TEHERAN , capital of *Iran. Situated near the ancient biblical site of Rages (mentioned in the Book of Tobit), Teheran did not rise to prominence until the Kajar dynasty established its capital there about 1788. It soon attracted Jews from many provincial villages and towns, and according to the Jewish traveler *David d'Beth Hillel the Jewish population in Teheran amounted to about 100 families in 1828. Travelers, sheliḥim, missionaries, and other European visitors (including J. *Wolff, *Benjamin II, E. *Neumark, and G.K. Curzon) who came throughout the course of the 19th century, all indicate the growth of the Jewish community in Teheran. At first the Jews lived in a very poor, unsanitary quarter (mahallah), where they established synagogues and other religious and social institutions. The development of their economic life was greatly hampered by the concept of the ritual uncleanliness of non-believers (Jews and Christians alike) held by Shiʿite Islam, the religious basis of the dynasty. The Jews engaged in handicrafts and small businesses, and were itinerant peddlers dealing in carpets, textiles, antiquities, and luxury articles; very few of them were able to reach positions of economic importance. Some native Jewish physicians in Teheran in the time of Shah Nasr-ed-Din achieved a measure of prominence even before the shah appointed the Austrian Jew J.E. *Polak as professor at the Teheran Medical College, and his personal medical adviser (1851–56).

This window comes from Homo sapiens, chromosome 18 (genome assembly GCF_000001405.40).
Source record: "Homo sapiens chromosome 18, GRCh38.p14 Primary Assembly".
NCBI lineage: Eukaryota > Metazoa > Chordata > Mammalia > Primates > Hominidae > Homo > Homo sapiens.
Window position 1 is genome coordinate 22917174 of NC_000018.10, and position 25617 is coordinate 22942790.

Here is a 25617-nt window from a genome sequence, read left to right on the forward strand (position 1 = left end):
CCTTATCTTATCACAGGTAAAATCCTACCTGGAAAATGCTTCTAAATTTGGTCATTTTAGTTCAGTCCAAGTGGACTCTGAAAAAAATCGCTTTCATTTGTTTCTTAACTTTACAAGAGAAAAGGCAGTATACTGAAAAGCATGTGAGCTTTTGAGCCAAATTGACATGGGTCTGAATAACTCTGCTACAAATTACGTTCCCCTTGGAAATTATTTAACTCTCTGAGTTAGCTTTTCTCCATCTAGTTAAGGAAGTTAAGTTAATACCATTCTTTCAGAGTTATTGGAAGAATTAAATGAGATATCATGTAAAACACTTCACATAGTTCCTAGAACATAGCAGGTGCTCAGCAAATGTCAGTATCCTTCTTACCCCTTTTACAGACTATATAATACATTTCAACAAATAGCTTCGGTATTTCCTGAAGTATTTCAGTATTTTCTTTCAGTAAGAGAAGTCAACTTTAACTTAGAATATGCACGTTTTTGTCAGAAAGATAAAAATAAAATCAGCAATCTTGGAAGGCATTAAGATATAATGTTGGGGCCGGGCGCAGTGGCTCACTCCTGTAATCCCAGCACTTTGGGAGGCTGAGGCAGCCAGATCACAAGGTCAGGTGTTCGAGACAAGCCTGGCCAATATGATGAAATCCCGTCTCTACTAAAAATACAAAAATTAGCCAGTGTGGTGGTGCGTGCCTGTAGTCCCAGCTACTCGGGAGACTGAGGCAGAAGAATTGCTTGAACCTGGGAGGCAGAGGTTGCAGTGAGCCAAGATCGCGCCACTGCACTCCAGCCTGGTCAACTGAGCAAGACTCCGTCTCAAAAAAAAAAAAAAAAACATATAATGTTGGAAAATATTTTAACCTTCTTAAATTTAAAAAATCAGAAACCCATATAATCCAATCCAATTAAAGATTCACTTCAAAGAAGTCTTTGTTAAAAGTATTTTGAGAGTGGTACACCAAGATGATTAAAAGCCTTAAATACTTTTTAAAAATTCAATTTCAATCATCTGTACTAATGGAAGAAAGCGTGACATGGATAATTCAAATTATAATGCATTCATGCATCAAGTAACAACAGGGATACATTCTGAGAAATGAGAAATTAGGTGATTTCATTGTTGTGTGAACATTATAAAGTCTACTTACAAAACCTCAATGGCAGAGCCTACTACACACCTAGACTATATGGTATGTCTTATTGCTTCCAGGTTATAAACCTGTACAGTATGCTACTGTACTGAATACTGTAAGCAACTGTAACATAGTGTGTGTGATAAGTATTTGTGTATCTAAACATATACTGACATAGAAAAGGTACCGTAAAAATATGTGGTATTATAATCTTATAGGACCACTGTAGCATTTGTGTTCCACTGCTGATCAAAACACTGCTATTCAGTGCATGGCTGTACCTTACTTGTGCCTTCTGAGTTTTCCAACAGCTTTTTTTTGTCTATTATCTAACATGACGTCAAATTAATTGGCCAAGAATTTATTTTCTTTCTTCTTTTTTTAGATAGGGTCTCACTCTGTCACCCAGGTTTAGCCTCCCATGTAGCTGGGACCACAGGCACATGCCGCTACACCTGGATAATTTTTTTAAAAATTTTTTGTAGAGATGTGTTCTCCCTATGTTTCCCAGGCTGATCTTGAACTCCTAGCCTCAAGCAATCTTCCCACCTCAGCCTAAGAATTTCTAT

The political and legal status of the Jews improved in the second half of the 19th century thanks to the intervention of European Jewry under the leadership of Sir Moses *Montefiore and A. *Crémieux, who during the shah's visits to Europe in 1873 and 1889 presented petitions and demands for the amelioration of the life of their coreligionists. This intervention led to the establishment of Jewish schools by the *Alliance Israélite Universelle; the first Alliance school in Teheran was opened in 1898 with J. Cazès as director. As a result of the constitutional reforms under Shah Muzaffar-ed-Din in the early decades of the 20th century, the Jews were granted citizenship in 1906, though they were not permitted to elect their own representative to the Persian parliament until a few years later. Under the Pahlevi dynasty (1925–1979), the position of the Jews throughout Iran improved considerably. In Teheran they were assisted not only by the Alliance, but also by *ort, *Oẓar ha-Torah, and above all by the American Jewish *Joint Distribution Committee, which in 1947 laid the foundation for all social, medical, and educational activities of the Jews of Teheran and Iran as a whole. A Zionist organization was established in Teheran a year after the Balfour Declaration (1917). A cultural and spiritual revival also led to a considerable aliyah to Ereẓ Israel in the early decades of the 20th century. Among Teheran's prominent leaders were Solomon Kohen Ẓedek, author of the first Hebrew grammar for Persian Jews (1918); Mullah Elijah Ḥayyim Moreh, author of three *Judeo-Persian books on Jewish tradition and history (1924–27); Shmuel Ḥayyim, editor of a Jewish newspaper in the Persian language and an ardent Zionist; Aziz Naim, author of the first history of the Zionist movement in Persian; Kermanyan, translator into Persian of A. Bein's biography of Theodor Herzl; and Soliman Hayyim, a great Jewish-Iranian lexicographer and author of several Persian dictionaries. One of the earliest immigrants to Ereẓ Israel was Mullah Ḥayyim Elijah Mizraḥi, whose son, Ḥanina Mizraḥi, wrote several books on Persian Jews in Ereẓ Israel and other monographs.